SUPERNATURAL BERLIN # 03 – NICK REDFERN MONSTER HUNTER
INTERVIEW – MARK FERNYHOUGH
When Nick Redfern, one of the planet’s most prominent paranormal investigators, was dubbed into Deutsch for a Chupacabra documentary aired on Germany’s National Geographic Channel, a Splendid Berlin interview was clearly in order…
With his investigative writing appearing in countless books and magazines, on subjects ranging from monsters and conspiracies to UFO’s and men in black, Nick Redfern is certainly prolific. He is also a familiar face to Fortean television viewers having appeared on shows including History Channel’s ‘Monster Quest’ and ‘UFO Hunters’, in addition to National Geographic Channel’s ‘Paranormal’.
How did you become so fascinated with cryptozoology, UFOs and the paranormal?
Well, when I was a kid – about 5 or 6 – my parents took me on a week’s holiday to Scotland. While there, we spent a day at Loch Ness. I still have a couple of vague memories of my dad telling me the story of the Loch Ness Monster. At that age, it was kind of exciting to hear about the idea of monsters in the loch. Then, as I got older, early teens, I began reading more on mysteries and it just went from there.
Which of your own personal encounters have most convinced you that strange things really do lurk beneath the surface of the everyday?
I’ve never really had that defining encounter of seeing a UFO, or photographing a lake-monster etc. So, what convinces me is the large body of testimony from credible eyewitnesses. The witnesses are the most important people in all these fields, as without them we have nothing to go on. So, even though I haven’t seen these things, it’s the witnesses and their stories that keep me enthusiastic for it all.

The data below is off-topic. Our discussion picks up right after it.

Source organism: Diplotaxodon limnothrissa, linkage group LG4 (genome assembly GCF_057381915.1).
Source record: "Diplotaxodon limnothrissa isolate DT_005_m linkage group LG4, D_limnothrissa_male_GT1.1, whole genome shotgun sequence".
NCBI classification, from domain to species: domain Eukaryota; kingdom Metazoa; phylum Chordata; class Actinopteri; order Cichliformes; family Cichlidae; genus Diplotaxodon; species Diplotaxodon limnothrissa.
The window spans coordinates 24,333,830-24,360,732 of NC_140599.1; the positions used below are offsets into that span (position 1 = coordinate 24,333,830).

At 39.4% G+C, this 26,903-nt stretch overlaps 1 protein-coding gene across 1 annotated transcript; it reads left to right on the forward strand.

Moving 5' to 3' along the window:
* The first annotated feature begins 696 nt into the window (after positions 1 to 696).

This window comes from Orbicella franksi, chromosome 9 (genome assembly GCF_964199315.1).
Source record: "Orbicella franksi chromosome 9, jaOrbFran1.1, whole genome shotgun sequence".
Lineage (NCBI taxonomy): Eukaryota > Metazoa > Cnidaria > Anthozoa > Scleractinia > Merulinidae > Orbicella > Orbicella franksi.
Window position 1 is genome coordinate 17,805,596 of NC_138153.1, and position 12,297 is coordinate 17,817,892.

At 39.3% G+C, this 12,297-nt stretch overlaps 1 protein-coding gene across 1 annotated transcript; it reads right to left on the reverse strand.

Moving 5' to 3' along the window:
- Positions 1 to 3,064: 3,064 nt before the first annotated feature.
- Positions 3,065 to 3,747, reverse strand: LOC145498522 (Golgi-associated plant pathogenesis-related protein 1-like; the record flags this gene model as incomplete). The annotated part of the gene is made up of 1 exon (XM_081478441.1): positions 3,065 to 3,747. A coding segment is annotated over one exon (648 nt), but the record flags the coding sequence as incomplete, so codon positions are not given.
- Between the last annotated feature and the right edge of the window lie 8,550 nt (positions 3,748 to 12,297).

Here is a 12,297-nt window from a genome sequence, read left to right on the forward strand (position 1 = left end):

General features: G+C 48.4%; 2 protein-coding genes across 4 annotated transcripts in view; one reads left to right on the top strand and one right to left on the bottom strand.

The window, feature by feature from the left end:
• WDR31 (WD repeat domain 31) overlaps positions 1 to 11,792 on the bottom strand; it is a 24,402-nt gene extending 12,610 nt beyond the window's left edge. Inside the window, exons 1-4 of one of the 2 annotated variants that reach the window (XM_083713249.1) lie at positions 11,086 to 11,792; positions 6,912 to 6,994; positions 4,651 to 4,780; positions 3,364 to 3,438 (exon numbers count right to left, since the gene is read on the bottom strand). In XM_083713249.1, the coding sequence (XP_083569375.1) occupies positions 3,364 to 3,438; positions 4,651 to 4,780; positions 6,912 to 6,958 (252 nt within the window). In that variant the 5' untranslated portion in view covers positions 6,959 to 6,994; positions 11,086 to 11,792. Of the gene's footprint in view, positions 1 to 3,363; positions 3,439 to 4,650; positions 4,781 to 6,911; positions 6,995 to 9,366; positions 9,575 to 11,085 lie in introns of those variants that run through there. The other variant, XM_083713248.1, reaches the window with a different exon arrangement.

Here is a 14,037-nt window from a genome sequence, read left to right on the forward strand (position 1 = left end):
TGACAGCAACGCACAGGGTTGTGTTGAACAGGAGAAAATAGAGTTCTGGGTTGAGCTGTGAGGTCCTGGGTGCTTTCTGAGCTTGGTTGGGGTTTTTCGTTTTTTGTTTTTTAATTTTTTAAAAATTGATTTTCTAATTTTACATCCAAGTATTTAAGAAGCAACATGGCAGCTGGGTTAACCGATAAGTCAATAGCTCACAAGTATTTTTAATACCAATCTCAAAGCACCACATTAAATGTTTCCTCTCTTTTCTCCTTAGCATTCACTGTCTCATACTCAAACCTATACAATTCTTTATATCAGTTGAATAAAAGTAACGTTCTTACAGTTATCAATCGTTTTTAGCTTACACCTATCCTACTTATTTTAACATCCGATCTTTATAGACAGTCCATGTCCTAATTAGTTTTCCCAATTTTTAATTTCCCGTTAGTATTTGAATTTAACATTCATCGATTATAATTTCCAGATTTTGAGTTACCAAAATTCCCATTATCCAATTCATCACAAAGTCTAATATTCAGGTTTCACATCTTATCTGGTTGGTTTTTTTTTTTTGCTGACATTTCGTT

You’ve appeared on many TV shows, how has your experience with this been?
I enjoy doing TV, whether in the UK or the US. Most of what I do is either head-and-shoulder stuff in studios or out in the field. What I hate, however, is this trend of the last couple of years where reality TV-style shows on paranormal topics are just fabrications, nothing more, nothing less. I know of several shows where colleagues of mine – who I now class as ass-kissing scum – have taken part in shows and series where they agreed to take part in fabricating on-screen events that were not real. I don’t mind – at all – doing TV stuff where the cameras follow me in the woods etc. But, keep it real. If any show ever asked me to fabricate something on-screen I would tell them what to go and do. In fact, I have, which is probably why I don’t get many inquiries from shows that just want their casts performing like trained seals, saying just what the scummy director wants to hear.
Working in the paranormal field, you must encounter some scary characters…
No, not really. Despite the image that the mainstream media creates of people in the field as all being weirdo eccentrics, that’s not the case. Most witnesses are normal people, who just want to know what it was they saw or encountered. That said, I have come across a few weirdos in my time, but no-one that I would actually call scary.
What do you say to those who roll their eyes at the unknown and argue that everything can be explained away by science?
I couldn’t care less. I don’t waste my time and effort on trying to convince skeptics or debunkers. Instead, I focus on doing investigations and getting information out to the public. If someone doesn’t like what I do or say, I simply don’t care about them or their views. I’ve got better things to do with my time than waste time debating with closed minded pricks.
Why do you view your home county of Staffordshire as such a Fortean hotspot?